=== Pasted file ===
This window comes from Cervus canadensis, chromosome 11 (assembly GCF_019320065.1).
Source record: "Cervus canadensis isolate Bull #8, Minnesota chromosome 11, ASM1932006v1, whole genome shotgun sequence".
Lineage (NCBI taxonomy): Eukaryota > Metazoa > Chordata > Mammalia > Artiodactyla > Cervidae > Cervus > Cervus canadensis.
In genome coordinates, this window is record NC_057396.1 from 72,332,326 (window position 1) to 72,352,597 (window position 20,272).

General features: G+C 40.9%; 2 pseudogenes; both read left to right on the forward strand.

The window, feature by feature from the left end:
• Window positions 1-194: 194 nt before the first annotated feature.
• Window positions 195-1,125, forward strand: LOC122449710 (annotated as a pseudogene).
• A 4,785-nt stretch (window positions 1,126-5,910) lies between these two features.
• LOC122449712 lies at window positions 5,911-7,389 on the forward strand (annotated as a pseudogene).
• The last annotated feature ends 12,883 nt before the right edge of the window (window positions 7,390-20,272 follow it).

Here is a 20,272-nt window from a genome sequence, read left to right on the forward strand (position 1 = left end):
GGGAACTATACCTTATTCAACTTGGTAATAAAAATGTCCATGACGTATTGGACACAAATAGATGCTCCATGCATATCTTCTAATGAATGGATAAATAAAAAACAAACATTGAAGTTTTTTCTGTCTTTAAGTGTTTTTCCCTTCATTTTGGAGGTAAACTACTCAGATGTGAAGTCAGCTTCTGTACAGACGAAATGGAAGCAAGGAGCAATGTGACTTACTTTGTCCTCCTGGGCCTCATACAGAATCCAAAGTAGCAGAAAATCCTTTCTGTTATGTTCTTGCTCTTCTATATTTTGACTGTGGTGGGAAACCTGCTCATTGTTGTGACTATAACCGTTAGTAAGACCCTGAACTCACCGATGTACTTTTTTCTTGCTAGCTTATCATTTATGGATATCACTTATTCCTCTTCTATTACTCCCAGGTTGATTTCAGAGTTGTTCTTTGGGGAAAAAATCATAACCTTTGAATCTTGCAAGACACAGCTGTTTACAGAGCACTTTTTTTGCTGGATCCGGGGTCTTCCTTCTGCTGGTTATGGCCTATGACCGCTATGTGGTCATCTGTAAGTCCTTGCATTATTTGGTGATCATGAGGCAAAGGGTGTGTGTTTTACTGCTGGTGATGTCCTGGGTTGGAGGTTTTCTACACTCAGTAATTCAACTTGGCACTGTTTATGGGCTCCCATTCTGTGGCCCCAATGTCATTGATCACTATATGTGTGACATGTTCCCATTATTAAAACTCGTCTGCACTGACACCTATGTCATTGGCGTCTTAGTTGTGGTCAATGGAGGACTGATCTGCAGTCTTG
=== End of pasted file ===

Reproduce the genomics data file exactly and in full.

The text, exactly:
This window comes from Cervus canadensis, chromosome 11 (assembly GCF_019320065.1).
Source record: "Cervus canadensis isolate Bull #8, Minnesota chromosome 11, ASM1932006v1, whole genome shotgun sequence".
Lineage (NCBI taxonomy): Eukaryota > Metazoa > Chordata > Mammalia > Artiodactyla > Cervidae > Cervus > Cervus canadensis.
In genome coordinates, this window is record NC_057396.1 from 72,332,326 (window position 1) to 72,352,597 (window position 20,272).

General features: G+C 40.9%; 2 pseudogenes; both read left to right on the forward strand.

The window, feature by feature from the left end:
• Window positions 1-194: 194 nt before the first annotated feature.
• Window positions 195-1,125, forward strand: LOC122449710 (annotated as a pseudogene).
• A 4,785-nt stretch (window positions 1,126-5,910) lies between these two features.
• LOC122449712 lies at window positions 5,911-7,389 on the forward strand (annotated as a pseudogene).
• The last annotated feature ends 12,883 nt before the right edge of the window (window positions 7,390-20,272 follow it).

Here is a 20,272-nt window from a genome sequence, read left to right on the forward strand (position 1 = left end):
GGGAACTATACCTTATTCAACTTGGTAATAAAAATGTCCATGACGTATTGGACACAAATAGATGCTCCATGCATATCTTCTAATGAATGGATAAATAAAAAACAAACATTGAAGTTTTTTCTGTCTTTAAGTGTTTTTCCCTTCATTTTGGAGGTAAACTACTCAGATGTGAAGTCAGCTTCTGTACAGACGAAATGGAAGCAAGGAGCAATGTGACTTACTTTGTCCTCCTGGGCCTCATACAGAATCCAAAGTAGCAGAAAATCCTTTCTGTTATGTTCTTGCTCTTCTATATTTTGACTGTGGTGGGAAACCTGCTCATTGTTGTGACTATAACCGTTAGTAAGACCCTGAACTCACCGATGTACTTTTTTCTTGCTAGCTTATCATTTATGGATATCACTTATTCCTCTTCTATTACTCCCAGGTTGATTTCAGAGTTGTTCTTTGGGGAAAAAATCATAACCTTTGAATCTTGCAAGACACAGCTGTTTACAGAGCACTTTTTTTGCTGGATCCGGGGTCTTCCTTCTGCTGGTTATGGCCTATGACCGCTATGTGGTCATCTGTAAGTCCTTGCATTATTTGGTGATCATGAGGCAAAGGGTGTGTGTTTTACTGCTGGTGATGTCCTGGGTTGGAGGTTTTCTACACTCAGTAATTCAACTTGGCACTGTTTATGGGCTCCCATTCTGTGGCCCCAATGTCATTGATCACTATATGTGTGACATGTTCCCATTATTAAAACTCGTCTGCACTGACACCTATGTCATTGGCGTCTTAGTTGTGGTCAATGGAGGACTGATCTGCAGTCTTG